Delicate Danmalas

Although it may be winter, you can still brighten your day with beautiful flower inspired Danmalas. Kathy Klein, an artist of love, animals and people creates beautiful danmalas. Danmala, which translates to ‘the giving of flower circles’, is a meditating process which takes place with the inner connection of nature and you.


These creative artworks of nature’s natural beauty are arranged in numerous spots around Klein’s home town of Arizona. Her process consists of gathering natural materials from around her local environment, including; leaves, flowers, nuts, rocks and fruit. When collected Klein arranges each piece delicately as she connects with nature in a form of meditating.

Once created and photographed, the art piece is left to then be found and enjoyed by its new founder and to take on the natural decay process nature offers. Klein began to create Danmalas as her way, “to remind us all to listen to the unheard voice of nature, creation and eternal mystery.”
So why not get the kids humming to the sound of nature as they create their very own Danmalas right in their very own backyard or community park? Whether it be the leaves from the park or flowers from along the footpath, you won’t need to spend a cent as everything you need, nature will provide.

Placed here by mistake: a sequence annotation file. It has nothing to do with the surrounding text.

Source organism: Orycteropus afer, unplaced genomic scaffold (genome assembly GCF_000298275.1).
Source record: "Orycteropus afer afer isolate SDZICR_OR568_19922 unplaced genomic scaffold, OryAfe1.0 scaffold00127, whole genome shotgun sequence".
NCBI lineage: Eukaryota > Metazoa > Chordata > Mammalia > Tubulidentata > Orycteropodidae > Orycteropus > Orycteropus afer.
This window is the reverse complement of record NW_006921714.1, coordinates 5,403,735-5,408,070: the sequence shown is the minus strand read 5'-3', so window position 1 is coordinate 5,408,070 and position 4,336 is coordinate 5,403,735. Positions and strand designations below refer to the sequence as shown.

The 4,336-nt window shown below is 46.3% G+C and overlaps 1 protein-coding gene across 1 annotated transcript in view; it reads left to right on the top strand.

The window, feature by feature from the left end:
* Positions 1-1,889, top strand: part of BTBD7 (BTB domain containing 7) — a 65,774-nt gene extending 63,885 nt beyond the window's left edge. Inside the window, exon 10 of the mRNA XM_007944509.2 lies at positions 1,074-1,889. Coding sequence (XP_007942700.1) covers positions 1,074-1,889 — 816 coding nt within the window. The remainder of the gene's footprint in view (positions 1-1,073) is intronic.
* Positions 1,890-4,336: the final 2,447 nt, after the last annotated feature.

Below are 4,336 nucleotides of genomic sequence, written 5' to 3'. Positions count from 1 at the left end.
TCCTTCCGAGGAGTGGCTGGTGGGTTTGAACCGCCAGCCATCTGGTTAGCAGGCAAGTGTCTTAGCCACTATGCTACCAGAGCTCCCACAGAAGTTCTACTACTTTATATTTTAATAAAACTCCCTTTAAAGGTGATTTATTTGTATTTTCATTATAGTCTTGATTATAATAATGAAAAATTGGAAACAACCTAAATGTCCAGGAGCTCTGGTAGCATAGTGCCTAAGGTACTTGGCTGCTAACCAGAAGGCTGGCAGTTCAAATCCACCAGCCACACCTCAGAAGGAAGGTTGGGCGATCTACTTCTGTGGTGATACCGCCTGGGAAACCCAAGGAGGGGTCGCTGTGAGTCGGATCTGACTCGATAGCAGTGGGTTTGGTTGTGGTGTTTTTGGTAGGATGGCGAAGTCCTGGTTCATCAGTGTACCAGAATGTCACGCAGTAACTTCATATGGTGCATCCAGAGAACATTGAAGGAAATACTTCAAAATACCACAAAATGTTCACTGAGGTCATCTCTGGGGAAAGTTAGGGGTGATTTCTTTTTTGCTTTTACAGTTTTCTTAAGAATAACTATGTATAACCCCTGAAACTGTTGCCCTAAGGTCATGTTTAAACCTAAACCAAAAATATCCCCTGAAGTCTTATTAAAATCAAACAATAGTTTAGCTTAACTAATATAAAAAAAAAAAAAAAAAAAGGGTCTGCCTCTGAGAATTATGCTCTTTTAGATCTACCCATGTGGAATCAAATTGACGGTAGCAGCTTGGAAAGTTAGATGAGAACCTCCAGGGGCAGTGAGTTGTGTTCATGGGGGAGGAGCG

How to:
1. Pick a colour scheme before starting, this will help you to create an eye-catching design. Gather your organic materials and organise your collection into colour and size.

2. Be mindful of the background before you start. Make sure there is no rubbish or unwanted marks on the ground as this can ruin the end design and your photo.

3. Starting with the smallest, create a small circle, making sure each side is touching the other. We suggest drawing faint circles with chalk as a guideline, to ensure your Danmala is evenly spaced.

4. Working from the centre out, create your design making sure that it is symmetrical. (For extra detail, use smaller materials to fill in thin gaps and spaces. This will make your end design fuller and more detailed.)

5. Once you have completed your design, photograph your creation and then leave it for nature to take its course. If it is in a public place, perhaps those who come across your Danmala, will in turn be inspired to create their very own too.


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